There is missing from the novel that sense of cheery suavity that is the hallmark of the cinematic Bond. In its stead, we are given a slower, more thoughtful Bond who is more human than his filmic counterpart, but less interesting for all that.

And boy is he stupid. Twice he wanders by himself into the hands of his enemies. Why is it always only Bond on his own? Surely if he were taking down gold smugglers in the Caribbean, gold smugglers connected to the Soviet Union, he’d get some help from more than just the area chief and a local, right? And surely after once walking into Mr. Big’s hands, he’d be more cautious and not just go right up and do it again, right?

No. What the Bond books and movies have going for them is stupidity. Villains explain their dastardly plots and ingenious methods of murder then leave before seeing it done. Not even minor characters are simply dispatched with a quick bullet to the head. When Bond discovers how the gold coins are being smuggled into the country, he and the coins’ guardian have a shoot-out with the guard dying. Does James call in the police to round up the hundreds of thousands of dollars? No, he’s afraid that would tip off Mr. Big that he’s on to them.

Yes, the body is just some minor inconvenience Mr. Big wouldn’t ever, ever, ever, connect to Bond. Bond risks the money getting into Soviet hands because he thinks that little matter of the dead guard wouldn’t be a clue.

The company that produced the book, Blackstone Audio, doesn't really understand the pacing issues necessary for an audiobook. The reader is flat and rarely demonstrates even the slightest emotion or excitement. His voice is cool without sounding smooth and elegant. His stabs at accents are across the board transparently horrendous, and he never draws the listener in.

Further, the disc tracks at odd intervals approximately every three minutes whether or not there’s a nice break or a chapter change coming up. Thirty-two seconds into one track, the chapter ended. Couldn't that last half minute been tacked on to the previous track? It might seem a small issue, but paralleling track starts with chapter starts is terrifically helpful for your average audiobook listener who typically doesn’t listen to a whole book in one single sitting. One chapter is even started in the last remaining minute of disc five. What's the point of this? Disc six is only 27 minutes long, so easily that last minute of reading could have gone there.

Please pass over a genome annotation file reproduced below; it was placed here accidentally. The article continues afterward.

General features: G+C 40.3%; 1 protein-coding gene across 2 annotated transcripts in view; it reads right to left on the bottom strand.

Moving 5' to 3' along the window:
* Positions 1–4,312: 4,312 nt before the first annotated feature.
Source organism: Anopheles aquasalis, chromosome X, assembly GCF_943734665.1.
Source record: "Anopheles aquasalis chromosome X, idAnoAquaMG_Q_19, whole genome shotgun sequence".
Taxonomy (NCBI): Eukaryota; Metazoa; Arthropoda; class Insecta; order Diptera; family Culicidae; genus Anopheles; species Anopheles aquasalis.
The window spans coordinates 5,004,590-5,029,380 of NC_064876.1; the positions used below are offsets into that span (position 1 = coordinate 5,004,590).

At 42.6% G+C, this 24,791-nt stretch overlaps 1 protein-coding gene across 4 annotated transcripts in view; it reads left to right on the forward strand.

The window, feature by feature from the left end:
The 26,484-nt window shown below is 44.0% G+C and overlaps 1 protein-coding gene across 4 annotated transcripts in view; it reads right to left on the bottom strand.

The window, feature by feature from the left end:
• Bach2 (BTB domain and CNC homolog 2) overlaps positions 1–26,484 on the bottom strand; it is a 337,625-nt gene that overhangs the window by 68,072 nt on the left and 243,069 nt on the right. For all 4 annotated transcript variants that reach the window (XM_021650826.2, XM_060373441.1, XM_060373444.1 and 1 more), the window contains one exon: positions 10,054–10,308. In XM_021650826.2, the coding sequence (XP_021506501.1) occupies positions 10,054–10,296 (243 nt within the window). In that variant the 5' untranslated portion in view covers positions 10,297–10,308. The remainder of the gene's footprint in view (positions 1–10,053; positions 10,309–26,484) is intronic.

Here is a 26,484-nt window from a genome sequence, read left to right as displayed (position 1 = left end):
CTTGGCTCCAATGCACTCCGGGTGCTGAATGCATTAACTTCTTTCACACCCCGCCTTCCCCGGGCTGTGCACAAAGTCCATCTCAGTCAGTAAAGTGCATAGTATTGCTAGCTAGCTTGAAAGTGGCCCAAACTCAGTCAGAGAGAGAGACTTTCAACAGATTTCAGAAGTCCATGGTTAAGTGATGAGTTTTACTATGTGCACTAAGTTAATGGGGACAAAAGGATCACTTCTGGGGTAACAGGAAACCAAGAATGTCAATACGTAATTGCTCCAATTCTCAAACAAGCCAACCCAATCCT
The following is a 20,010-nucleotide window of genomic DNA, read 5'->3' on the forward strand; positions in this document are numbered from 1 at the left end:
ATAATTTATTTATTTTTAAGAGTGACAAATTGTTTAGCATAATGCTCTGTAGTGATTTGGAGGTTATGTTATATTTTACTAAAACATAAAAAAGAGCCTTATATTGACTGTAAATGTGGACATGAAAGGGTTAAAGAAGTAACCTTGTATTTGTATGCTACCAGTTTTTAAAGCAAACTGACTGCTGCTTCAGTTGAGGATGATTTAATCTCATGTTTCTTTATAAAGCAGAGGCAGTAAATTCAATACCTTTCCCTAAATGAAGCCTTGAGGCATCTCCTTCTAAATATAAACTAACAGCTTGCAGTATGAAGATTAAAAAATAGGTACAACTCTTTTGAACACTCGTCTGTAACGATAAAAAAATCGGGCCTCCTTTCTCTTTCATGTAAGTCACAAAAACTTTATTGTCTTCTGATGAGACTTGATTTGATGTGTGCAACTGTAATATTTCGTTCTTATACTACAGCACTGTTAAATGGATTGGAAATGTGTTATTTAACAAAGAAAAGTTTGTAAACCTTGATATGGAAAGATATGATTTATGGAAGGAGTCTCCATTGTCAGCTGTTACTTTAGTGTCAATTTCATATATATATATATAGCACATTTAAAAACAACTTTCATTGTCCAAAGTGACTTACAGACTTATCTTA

I've never actually listened to any Blackstone Audio books with any sense of satisfaction in the product they put out. Poor readers who simply happen to read in a British accent isn't enough; big names in British letters isn't enough; and the quality of the items put out is simply questionable at best. The truly awful Frederick Davidson was apparently only the tip of the iceberg. By all means, stay away from anything featuring the words “Blackstone Audio.”

And that goes double for anything bearing the words, “Ian Fleming.”

2 comments:

Rick said...

This IS a strange commenting system. If you click on the little "0" down at the bottom, it brings up a fresh page with that day's entry alone, and at the bottom of the new page it says, "Post a Comment". THEN, you sign in, with your blogspot password required (huh?), or you can go anonymous. That's how far I've gotten so far. We'll see where this goes. Oh, and by the way, congrats on even getting through such an appalling book.

Auntie Sarah said...

On second look, it looks like your Blogger comments are getting in the way of your haloscan comments. Go into your template and clear out the gobbledygook that says "comments." There's some at the beginning and probably some after the block quote stuff.

If you ever change commenting systems you'll probably need to remove your old comment codes first--they tend to fight with each other.